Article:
Jess Gillam Ensemble. NTU Hall, Nottingham. May 10 2023. 5*****. William Ruff


Jess Gillam Ensemble

NTU Hall

May 10 2023


Review: William Ruff


A programme bursting with virtuosity and musical personality from Jess Gillam and friends

This was a concert where the audience was cheering even before they had heard a note of music.  So it’s hardly surprising that they were on their feet and cheering even more enthusiastically at the end.  Jess Gillam is one of those very rare classical artists whom people feel they know, even though few will have met her.  Not only does she have a lot of media exposure (as, for instance, the youngest person ever to have her own show on BBC Radio 3) but she has one of those warm, larger-than-life personalities that break through the TV screen or bridge the gap between stage and audience in live performances.

She’s currently on tour with her Ensemble, seven seriously talented musicians who can turn their hand seemingly to anything.  Their Nottingham programme ranged widely:  baroque music, contemporary classical pieces, film score and jazz numbers.  And it all flowed together seamlessly, one style melding into another. 

The arrangement of a movement from one of C.P.E. Bach’s flute concertos was a fairly jaw-dropping experience.  The addition of piano and vibraphone to the string accompaniment certainly gave the texture plenty of bite.  The saxophone isn’t as naturally light on its feet as the flute so Jess Gillam’s virtuosity was even more remarkable.  She said that she first heard the piece played by Emanuel Pahud, possibly the world’s greatest living flautist, and that she had decided then and there that she wanted to capture the music’s wild eccentricities on her instrument too.  And she does, making the music sound as if it were written for soprano sax.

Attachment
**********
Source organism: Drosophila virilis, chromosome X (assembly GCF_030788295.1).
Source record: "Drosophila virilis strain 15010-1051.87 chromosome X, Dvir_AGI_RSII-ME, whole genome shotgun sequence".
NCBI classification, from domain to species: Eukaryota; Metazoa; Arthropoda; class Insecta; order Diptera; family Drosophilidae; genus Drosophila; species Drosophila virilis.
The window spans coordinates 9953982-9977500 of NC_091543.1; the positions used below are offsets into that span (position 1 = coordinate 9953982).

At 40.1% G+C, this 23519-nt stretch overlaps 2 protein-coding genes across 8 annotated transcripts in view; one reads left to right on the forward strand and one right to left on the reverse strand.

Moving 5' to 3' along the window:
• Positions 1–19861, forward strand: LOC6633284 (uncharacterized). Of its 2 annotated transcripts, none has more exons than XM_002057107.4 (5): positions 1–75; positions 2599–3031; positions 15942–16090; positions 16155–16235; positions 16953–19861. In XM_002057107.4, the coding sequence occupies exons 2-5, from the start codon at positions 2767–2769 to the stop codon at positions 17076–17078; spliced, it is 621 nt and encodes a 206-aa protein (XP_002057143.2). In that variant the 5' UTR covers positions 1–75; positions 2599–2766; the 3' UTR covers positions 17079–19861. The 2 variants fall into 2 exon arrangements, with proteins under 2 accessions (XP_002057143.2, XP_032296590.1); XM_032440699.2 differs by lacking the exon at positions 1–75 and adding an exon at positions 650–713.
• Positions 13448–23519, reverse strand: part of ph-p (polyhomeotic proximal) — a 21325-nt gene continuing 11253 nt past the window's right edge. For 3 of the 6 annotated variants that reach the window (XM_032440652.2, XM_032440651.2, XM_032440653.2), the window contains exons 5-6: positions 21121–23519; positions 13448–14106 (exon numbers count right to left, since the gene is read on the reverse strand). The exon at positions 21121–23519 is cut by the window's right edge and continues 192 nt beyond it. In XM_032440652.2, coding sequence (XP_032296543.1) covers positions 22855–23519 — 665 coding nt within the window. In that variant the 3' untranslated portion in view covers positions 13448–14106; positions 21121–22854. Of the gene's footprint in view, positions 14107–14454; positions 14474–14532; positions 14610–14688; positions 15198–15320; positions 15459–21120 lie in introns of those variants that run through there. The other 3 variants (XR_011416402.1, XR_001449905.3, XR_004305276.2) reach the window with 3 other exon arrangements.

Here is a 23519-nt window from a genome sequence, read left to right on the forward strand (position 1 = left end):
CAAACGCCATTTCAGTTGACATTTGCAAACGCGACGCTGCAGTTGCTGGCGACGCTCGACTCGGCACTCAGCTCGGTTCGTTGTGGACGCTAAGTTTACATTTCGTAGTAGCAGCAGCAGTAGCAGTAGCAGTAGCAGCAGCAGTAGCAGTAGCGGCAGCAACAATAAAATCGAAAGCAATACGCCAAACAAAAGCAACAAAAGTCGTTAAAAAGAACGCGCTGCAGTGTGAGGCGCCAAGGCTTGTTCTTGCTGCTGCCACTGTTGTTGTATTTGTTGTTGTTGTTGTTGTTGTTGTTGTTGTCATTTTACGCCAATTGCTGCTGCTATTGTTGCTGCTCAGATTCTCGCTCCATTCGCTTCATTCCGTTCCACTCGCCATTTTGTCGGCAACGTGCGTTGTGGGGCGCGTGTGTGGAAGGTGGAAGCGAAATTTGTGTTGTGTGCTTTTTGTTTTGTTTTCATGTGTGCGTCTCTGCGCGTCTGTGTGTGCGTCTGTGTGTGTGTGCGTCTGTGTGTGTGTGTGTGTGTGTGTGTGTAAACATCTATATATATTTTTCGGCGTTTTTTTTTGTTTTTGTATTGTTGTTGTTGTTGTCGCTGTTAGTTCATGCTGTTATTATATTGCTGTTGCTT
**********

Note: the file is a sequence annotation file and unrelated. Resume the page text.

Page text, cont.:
There were so many highlights in this 60-minute programme: the haunting music written by Ryuichi Sakamoto for the film Merry Christmas, Mr Lawrence; a lovely arrangement of Debussy’s Clair de Lune, the sax and ensemble giving the moonlight a more mellow, more shimmering light than usual.  And there was Will Gregory’s piece Orbit and its exciting perpetuum mobile rhythms, suggesting the constant cycles of the planets.

One of the concert’s more substantial pieces was written for Jess by John Harle, the king of virtuoso saxophonists.  It’s called Briggflatts, a work much inspired by Cumbrian folk songs and dances.  It powerfully evokes landscape and atmosphere, packing a weighty punch in the final section entitled Rant!  It stretches the talents of the whole Ensemble whilst vividly showcasing Jess’s extraordinary range and technical mastery.  Her top notes shone, her bottom notes growled and the local colour was unmistakable, with more than a hint of Northumbrian pipes in the mix.

Irresistible rhythms, uncannily precise ensemble, breath-taking virtuosity and so much sheer joy: there were qualities injected into the music-making throughout the concert by Jess and her talented team. 

Jess Gillam, saxophone

Ciaran McCabe, violin

Michael Jones, violin

Eoin Schmidt-Martin, viola

Gabriella Swallow, cello

Sam Becker, bass

Elsa Bradley, percussion

Leif Kaner-Lidström, piano

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